lightning-340402-mWhat is the lesson of the Great Flood? We read this week that the world became so corrupt and evil that the only way forward was to start over. G-d sent the flood because “the earth had corrupted itself before G-d, and the earth was filled with violence.” [6:11]

Why was this necessary? Certainly G-d could have orchestrated history in such a way that this was never necessary, that the descendents of Adam would be as righteous as the descendents of Noach, such that, for all the evil in the world, that level of destruction would never have been required. Since no one before Noach and his children remains in the world today, why was this necessary? And why did we need to know about it?

I think when we reflect upon this, one of the more obvious lessons to be derived is simply that evil does exist. The Torah is opposing moral relativism, the idea that there is no absolute Good or absolute Evil, just differing “truths” for each person. Of course, there is something inherently contradictory in postulating that the supreme truth is that there is no absolute truth, but such are the conundrums of theoretical philosophy. I say theoretical, because once we interact with the real world, even moral relativists believe that certain things are “absolutely” wrong and must be treated as such. But nonetheless, despite the lack of logic in the theory or its application, moral relativism, or at least the idea that we can set our own values, has had traction throughout history and especially in recent centuries.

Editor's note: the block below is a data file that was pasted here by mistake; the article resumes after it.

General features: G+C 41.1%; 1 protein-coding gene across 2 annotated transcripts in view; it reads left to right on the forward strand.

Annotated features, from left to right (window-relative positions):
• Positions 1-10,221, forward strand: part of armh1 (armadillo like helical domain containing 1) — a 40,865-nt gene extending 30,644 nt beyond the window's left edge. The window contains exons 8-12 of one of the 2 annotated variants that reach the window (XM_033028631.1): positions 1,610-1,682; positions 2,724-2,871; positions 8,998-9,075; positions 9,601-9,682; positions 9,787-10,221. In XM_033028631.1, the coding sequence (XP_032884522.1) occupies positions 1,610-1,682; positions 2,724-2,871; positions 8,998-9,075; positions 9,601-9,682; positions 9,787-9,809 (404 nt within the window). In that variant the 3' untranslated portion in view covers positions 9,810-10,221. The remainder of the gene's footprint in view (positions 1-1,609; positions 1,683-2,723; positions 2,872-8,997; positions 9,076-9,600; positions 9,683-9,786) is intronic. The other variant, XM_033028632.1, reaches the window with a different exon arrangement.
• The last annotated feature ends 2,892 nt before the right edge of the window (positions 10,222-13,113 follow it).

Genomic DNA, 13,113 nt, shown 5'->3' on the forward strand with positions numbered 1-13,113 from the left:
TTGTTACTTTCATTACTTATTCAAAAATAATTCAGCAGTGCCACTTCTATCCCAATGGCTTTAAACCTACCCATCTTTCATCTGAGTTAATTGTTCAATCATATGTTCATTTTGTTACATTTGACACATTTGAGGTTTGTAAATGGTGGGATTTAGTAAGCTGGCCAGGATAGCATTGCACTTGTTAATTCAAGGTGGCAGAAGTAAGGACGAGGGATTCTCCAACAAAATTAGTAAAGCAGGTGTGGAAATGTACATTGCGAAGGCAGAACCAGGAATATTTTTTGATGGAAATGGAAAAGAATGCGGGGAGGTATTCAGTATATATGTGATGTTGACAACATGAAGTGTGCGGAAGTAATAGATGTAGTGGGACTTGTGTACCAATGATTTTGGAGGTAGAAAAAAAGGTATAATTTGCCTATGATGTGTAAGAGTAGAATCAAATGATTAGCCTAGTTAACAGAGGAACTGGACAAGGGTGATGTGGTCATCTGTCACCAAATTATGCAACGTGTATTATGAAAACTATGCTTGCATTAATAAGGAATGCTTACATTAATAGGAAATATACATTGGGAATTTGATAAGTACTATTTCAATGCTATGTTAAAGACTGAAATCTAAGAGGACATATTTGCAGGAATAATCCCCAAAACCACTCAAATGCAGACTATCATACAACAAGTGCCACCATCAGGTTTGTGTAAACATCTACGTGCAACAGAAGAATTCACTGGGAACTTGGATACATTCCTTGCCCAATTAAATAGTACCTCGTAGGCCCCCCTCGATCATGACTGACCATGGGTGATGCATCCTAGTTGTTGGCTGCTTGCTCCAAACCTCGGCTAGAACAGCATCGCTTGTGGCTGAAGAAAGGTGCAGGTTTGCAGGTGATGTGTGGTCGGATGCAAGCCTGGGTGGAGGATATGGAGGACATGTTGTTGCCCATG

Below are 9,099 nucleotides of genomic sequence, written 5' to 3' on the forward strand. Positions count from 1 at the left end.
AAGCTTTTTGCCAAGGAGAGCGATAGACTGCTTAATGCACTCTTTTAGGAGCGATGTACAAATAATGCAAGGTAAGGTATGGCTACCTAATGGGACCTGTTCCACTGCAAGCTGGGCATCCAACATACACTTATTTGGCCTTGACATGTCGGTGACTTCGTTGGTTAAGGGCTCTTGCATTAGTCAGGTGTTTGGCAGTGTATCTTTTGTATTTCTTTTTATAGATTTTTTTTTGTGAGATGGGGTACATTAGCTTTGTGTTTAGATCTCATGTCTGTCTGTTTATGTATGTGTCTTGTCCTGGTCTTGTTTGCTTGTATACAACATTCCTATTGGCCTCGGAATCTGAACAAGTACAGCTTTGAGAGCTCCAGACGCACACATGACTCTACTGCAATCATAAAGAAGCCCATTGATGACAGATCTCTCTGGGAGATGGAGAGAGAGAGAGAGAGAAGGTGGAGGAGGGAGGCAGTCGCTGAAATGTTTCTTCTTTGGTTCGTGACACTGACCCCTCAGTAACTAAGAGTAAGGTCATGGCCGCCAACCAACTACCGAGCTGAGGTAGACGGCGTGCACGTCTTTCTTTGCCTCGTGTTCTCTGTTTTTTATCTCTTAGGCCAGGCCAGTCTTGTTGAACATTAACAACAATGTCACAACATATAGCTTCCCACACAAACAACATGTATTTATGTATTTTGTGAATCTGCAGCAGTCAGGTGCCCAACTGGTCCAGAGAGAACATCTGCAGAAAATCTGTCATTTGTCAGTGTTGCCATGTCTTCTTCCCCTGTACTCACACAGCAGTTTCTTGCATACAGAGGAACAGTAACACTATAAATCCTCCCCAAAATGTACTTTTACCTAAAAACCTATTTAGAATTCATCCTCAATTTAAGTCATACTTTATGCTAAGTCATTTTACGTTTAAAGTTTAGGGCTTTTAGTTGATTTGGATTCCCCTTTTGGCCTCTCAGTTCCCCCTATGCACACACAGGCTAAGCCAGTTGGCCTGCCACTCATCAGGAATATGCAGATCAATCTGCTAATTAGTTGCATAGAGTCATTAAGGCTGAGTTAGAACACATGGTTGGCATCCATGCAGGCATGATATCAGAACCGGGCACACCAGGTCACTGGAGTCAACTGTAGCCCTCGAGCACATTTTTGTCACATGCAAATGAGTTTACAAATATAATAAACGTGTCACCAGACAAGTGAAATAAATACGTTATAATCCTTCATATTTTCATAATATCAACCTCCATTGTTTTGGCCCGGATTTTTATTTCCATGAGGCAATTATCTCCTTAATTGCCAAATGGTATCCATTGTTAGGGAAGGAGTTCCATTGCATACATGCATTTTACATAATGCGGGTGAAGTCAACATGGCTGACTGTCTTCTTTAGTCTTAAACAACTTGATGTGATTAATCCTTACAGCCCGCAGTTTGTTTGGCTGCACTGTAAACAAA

The Torah tells us that there is indeed such a thing as an absolute evil, and requires us to oppose it. But even in the opposition, we must follow the good. The ends do not justify the means. The idea of Tikkun Olam, repairing the world, is not an amorphous concept of making the world better simply in our own view, but unifying the world as a place where Good is paramount.

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